ⓘ Tatra T2


ⓘ Tatra T2

T2 is the name of a tramcar, produced by Tatra. The tramcar was produced between 1955 and 1962, and a total of 771 cars were produced.

The very first T2 prototypes were tested as number 6001 and 6002 in Prague in 1955. In 1958, the first series of produced cars were delivered to almost all Czechoslovak networks. They were not put into service in Jablonec, because of an ongoing discussion on whether to keep or not to keep the track width of 1.000 mm 3 ft 3 ⁄ 8 in, nor in Prague, where the cars were considered too wide.

The T2s were more durable than their predecessor, the T1, and so also more long-lived. The last T2s were superseded in the 1980s, although some vehicles remain in museums. Some T1 vehicles were converted into T3 during the 1960s.


1. T2SU

The T2SUs were T2 cars that were delivered to the Soviet Union, hence the suffix -SU. The cars differed from the Czechoslovak version, particularly by the removal of the middle door, making room for more seats. The fare-collection system in most of the Soviet Union maintained that all people pay for their ride, thus the requirement for passengers to board from the rear door and depart from the front door. Removal of the middle door was hence required by contractors in order to avoid free-riders.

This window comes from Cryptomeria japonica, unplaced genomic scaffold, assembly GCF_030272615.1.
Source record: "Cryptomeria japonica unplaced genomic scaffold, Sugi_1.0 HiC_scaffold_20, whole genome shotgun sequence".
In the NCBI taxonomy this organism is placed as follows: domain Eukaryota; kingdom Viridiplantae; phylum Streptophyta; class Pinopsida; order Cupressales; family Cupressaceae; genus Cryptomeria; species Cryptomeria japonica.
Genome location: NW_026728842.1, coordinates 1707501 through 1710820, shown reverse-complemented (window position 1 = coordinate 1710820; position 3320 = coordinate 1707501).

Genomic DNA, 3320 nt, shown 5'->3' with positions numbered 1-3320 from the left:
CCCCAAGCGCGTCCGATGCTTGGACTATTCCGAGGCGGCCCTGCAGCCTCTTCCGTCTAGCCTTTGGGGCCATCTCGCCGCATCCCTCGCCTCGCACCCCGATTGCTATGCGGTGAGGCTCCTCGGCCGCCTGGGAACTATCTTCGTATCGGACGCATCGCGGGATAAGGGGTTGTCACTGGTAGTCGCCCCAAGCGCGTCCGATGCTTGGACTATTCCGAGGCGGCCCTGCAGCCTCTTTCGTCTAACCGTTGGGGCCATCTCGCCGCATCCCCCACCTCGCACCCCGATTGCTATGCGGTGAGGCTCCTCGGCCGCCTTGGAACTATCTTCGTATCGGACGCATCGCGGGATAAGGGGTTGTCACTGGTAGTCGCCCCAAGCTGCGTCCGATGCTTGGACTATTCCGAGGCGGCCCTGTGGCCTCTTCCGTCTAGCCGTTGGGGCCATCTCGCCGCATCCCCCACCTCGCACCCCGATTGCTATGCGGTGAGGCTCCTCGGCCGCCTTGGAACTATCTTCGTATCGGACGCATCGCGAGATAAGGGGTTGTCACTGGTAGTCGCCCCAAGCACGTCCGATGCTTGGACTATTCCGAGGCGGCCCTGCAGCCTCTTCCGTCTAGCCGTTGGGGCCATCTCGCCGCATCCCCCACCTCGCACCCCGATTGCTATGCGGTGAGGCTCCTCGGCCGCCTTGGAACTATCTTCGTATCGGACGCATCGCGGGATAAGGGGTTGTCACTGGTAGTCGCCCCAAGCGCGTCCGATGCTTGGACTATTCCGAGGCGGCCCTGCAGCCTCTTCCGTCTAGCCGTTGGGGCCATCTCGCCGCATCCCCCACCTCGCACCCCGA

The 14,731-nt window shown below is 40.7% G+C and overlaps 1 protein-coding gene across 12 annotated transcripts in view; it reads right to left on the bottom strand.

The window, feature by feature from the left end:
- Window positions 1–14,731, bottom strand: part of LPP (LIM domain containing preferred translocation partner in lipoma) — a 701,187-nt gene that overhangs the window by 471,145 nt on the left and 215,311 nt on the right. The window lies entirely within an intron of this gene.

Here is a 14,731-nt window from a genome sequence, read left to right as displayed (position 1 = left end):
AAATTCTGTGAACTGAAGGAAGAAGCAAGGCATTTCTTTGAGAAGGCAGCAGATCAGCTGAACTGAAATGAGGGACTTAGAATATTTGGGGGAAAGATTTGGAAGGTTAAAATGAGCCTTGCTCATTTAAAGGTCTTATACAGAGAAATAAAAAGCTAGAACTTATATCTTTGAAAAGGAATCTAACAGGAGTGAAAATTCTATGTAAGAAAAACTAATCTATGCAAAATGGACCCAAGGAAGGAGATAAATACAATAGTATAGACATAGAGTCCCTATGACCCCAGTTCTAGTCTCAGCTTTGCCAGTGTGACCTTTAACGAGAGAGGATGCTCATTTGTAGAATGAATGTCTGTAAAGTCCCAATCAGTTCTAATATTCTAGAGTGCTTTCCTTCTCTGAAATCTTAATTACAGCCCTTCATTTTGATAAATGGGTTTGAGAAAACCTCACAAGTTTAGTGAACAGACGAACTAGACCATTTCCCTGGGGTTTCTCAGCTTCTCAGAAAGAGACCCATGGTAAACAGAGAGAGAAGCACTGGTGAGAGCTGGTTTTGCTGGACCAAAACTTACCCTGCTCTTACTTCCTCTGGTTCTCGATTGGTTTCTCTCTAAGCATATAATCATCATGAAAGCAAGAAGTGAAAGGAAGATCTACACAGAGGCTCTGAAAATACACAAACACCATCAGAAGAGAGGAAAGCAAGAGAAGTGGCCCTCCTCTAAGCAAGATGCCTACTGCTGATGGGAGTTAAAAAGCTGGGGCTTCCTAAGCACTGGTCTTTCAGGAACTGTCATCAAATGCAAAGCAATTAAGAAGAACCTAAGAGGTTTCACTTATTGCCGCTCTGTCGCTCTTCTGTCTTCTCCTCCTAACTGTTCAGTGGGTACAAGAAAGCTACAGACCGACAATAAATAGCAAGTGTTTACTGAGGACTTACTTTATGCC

The last T2SUs were withdrawn from service in the 1980s. In total, 380 T2SU cars were delivered to the Soviet Union.


2. T2R

In the 1970s and 1980s, 112 T2 trams were modernized into T2R. Modernization included overhauling of electrical equipment similar to Tatra T3 and some changes in the car body. That modernization helped the trams to survive into the 1990s. Two T2Rs were remodernized in the early 2000s in Liberec and these two remained in everyday use till 2018. In Brno, Liberec and Ostrava four other T2Rs are used as service trams.


3. Production

771 trams were produced from 1955 to 1962 and delivered to:

Note: This is a production list. Public transport companies may sell used trams to other companies, thus the number of cities with a history of these trams may be higher.

  • The design of the T 3 had to meet difficult specifications. The cars needed to have the same capacity as its predecessor the Tatra T2 but be easier to
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